But I didn’t act quickly enough on a security defect once. I received an email from a penetration tester who said he had found a security vulnerability in the software product I was overseeing the quality of. The details he gave were quite vague in places. I had a couple of phone calls with him to discuss the vulnerability and how he found it. I investigated, but didn't act quickly enough in securing a fix. The penetration tester went ahead and disclosed the vulnerability. I learnt a valuable lesson that day.



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No regrets - just learnings


I’ve described how my experience, good and bad, has led me to define my ideal role. I have no regrets in my journey. All the experiences I’ve had over a long career have made me the delivery consultant I am today - each and everyone has helped to inform my next career step. I’d sum up my learnings as follows:

  • Follow your dream. Define your dream job and plan how to get there. It may take time, and there will be peaks and troughs. But you can get there with patience and hard work.

  • Never stop learning. I loved being at university, and work is an extension of that for me. I learn something new everyday, and find opportunities to explore new ideas. By learning new things, you may end up changing roles a few times as your interests develop and expand. That's part of the journey.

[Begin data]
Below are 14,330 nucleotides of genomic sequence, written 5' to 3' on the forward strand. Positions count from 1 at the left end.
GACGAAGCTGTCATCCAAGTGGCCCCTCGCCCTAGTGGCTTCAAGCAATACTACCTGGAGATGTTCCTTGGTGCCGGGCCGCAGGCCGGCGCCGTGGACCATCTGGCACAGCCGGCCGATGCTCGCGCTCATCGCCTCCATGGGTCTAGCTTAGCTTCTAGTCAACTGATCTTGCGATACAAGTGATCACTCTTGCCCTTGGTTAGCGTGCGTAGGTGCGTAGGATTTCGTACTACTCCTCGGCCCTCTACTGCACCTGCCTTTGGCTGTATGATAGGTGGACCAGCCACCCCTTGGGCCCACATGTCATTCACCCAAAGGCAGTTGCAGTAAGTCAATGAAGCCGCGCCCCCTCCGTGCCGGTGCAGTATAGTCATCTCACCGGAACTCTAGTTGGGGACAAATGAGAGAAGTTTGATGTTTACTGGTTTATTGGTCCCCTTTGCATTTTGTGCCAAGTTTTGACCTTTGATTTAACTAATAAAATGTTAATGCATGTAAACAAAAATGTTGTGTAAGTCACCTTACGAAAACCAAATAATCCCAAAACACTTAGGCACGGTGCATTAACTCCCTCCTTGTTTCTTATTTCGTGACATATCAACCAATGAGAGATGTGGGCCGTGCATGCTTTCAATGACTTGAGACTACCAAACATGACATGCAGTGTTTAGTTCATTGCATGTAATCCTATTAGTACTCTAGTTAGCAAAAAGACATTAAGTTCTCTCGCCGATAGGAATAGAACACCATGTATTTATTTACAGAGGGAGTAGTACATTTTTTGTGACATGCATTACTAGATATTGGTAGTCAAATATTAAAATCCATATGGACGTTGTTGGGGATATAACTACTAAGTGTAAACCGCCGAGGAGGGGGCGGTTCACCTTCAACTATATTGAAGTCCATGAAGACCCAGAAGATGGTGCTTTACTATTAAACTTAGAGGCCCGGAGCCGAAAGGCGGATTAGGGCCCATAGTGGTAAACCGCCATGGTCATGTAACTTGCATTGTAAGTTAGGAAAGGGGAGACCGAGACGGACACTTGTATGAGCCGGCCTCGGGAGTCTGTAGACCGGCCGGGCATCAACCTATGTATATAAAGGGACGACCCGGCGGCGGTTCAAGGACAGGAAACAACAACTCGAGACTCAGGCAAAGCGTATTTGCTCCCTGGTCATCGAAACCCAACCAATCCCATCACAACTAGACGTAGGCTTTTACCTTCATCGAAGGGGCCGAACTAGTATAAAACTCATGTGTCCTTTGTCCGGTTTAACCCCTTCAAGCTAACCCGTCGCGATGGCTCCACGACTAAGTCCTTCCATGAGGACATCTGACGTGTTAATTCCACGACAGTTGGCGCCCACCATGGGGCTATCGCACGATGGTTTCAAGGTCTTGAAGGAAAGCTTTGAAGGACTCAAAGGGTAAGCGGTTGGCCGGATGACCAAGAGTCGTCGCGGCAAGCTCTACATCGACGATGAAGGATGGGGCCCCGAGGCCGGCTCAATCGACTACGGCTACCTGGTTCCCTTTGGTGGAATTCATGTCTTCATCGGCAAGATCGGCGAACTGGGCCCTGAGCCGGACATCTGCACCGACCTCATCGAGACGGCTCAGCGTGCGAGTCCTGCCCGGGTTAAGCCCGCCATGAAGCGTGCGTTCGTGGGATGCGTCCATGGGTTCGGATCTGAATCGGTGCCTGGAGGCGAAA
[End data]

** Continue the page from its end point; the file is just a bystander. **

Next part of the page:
• Turn the negatives into positives. At the time, those career troughs can set you back. I’ve been there. But I try to see how I can make the best of these situations, and I often draw on them years later when I need to make a decision.

  • Don’t be driven by salary alone. It’s very tempting to go for a role because of the salary, I’ve been there, and soon found out that the role was not for me. I did use the time to find out what I liked and didn’t like, and that helped me on the next stage of the journey.

  • Know your value. Over time, I found out what I was good at, and areas that I could take on that distinguished me from others. It took me some time to understand my value, but once I did my journey became more exciting.


  • Check in regularly on what you want to do. I find it helps to review what I’m doing on a regular basis to see whether there are other challenges I’d like to take on. Looking at role descriptions on LinkedIn, for example, is a great way to get ideas.

If you’d like to know more about what it's like to work for AND Digital in Consulting, specifically in the Delivery Practice, please do reach out to me on email or on LinkedIn. I’m always interested to hear about delivery challenges, and would love to help you. If you want to get in touch, please reach out to me on LinkedIn or by email: paul (dot) boca (at) and (dot) digital (dot) com.